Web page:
Assisted by his brother Benedetto in the execution of the architectural framework, Paolo brilliantly interpreted the villa’s Palladian rhythms, breaking through the walls with illusionistic landscapes and opening the ceilings to blue skies with figures from classical mythology.

Mannerism had given way to harmonious rhythms and a superb handling of colour that imbued his frescoes with glowing vitality: the mythological scenes exalting human pleasures, the depiction of Barbaro’s wife with the children and the wet nurse, and the landscapes, rendered in illusionistic perspective and detailed with classic ruins.
The classic compositions at Maser were succeeded by paintings with a tendency to monumentality and with a love for decorative pomp, as in The Marriage at Cana, executed in 1562 and 1563 for the refectory of S. Giorgio Maggiore.

In this work the planes are multiplied, space is dilated, and an assembly of people is accumulated in complex but ordered movements.
In their solemn monumentality, The Family of Darius Before Alexander and the canvases executed for the Cuccina family (c. 1572), which contain splendid portraits, are more organic in structure.
The wealth of whimsical and novel narrative details characteristically incorporated into Veronese’s paintings and particularly in the Last Supper commissioned in 1573 by the convent of Saints Giovanni e Paolo aroused the suspicion of the Inquisition’s tribunal of the Holy Office, which summoned Veronese to defend the painting.

The tribunal objected to the painting on grounds that it included irreverent elements, inappropriate to the holiness of the event; for example, a dog, a jester holding a parrot, and a servant with a bleeding nose.
Replying that “we painters take the same liberties as poets and madmen take”, Veronese adroitly and staunchly defended the artist’s right to freedom of imagination. The tribunal, perhaps influenced by the civil authority, elegantly resolved the question by suggesting that the theme be changed to a Feast in the House of Levi.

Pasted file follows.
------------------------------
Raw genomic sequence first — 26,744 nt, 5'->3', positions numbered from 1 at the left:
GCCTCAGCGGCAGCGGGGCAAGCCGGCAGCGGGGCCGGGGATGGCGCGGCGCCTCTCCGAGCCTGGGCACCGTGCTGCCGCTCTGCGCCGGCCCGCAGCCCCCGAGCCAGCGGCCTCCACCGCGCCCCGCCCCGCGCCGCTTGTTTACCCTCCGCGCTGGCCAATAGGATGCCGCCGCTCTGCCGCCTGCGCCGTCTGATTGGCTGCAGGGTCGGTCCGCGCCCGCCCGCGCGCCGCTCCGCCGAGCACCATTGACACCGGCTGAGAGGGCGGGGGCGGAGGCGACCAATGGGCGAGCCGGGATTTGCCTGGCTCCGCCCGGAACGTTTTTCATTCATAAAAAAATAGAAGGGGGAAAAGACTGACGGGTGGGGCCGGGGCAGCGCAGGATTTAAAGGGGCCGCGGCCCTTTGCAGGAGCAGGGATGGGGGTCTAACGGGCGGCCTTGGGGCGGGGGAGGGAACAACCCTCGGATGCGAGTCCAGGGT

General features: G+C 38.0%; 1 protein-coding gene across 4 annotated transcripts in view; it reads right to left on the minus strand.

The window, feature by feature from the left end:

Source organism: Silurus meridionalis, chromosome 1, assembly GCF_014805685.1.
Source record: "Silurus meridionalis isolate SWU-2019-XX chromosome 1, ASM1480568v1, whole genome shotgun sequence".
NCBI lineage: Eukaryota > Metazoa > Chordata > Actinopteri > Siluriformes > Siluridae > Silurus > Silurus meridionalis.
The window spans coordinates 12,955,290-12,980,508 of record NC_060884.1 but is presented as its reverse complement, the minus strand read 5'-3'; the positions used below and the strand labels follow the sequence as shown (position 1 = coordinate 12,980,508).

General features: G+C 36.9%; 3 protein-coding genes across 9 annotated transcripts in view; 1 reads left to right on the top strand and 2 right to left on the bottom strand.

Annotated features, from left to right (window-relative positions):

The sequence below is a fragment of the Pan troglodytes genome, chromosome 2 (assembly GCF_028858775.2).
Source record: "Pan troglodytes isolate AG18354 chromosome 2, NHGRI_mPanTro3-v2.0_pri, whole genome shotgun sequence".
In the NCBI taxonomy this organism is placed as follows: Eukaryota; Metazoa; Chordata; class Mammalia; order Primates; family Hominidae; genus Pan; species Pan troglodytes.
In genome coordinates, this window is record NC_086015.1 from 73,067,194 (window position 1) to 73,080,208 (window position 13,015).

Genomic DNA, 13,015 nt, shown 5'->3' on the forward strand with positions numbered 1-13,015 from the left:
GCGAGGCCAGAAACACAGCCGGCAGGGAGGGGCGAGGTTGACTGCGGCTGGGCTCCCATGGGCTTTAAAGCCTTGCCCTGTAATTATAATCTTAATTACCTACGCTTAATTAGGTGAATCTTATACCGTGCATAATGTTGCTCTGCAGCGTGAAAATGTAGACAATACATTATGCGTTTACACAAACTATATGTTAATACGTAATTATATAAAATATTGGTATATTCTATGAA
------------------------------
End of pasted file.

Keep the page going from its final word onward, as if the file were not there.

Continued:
The nocturnal tone in the Adoration of the Kings in the church of Sta. Corona (Vicenza) endows the painting with a new intimacy, without renunciation of the characteristic Veronesian richness of colour, laid on with the minute, precious brushstrokes also used in small canvases, both sacred and profane, executed during this period.
These paintings represent the most authentic expressions of the last 15 years of Veronese’s life; for discernible in the large decorations for the Palazzo Ducale begun during this period-including the Rape of Europa and the Apotheosis of Venice-is a greater participation of his workshop, where his brother Benedetto, his sons Carlo and Gabriele, his nephew Alvise dal Friso, and others were employed.
In 1588 Veronese contracted a fever and died after a few days of illness. His brother and sons had him buried in S. Sebastiano, where a bust was placed above his grave.
The sons continued their father’s work, signing it haeredes Pauli (“Paul’s heirs”).
They were able to make use of a quantity of splendid sketches and drawings.

Among Veronese’s last works were superb allegorical fables, such as a series for Rudolph II that included The Choice of Hercules and Allegory of Wisdom and Strength; and Mars and Venus United by Love, in which the figures are bound to each other by harmonious rhythms.
His final work also included biblical scenes with agitated, gloomy landscapes.
A pathos-filled small altarpiece of St. Pantaleon Healing a Sick Boy and versions of the Pietà exhibit a dramatic quality and a meditative mood unusual in Veronese’s works.

It is the other, the serene Veronese, characterized by splendid colour and a luminosity that animates groups of figures and pure architectural structures, who above all was loved in his time and in the following centuries.
Various leading artists of the 17th century found him a source of inspiration-as did Sebastiano Ricci and Giovanni Battista Tiepolo, who renewed the vital chromatic idiom of Venetian decorative painting.
Nineteenth-century French painters from Eugène Delacroix to Paul Cézanne looked to Veronese, inspired by his use of colour to express exuberance as well as to model form. | Rodolfo Pallucchini © Encyclopædia Britannica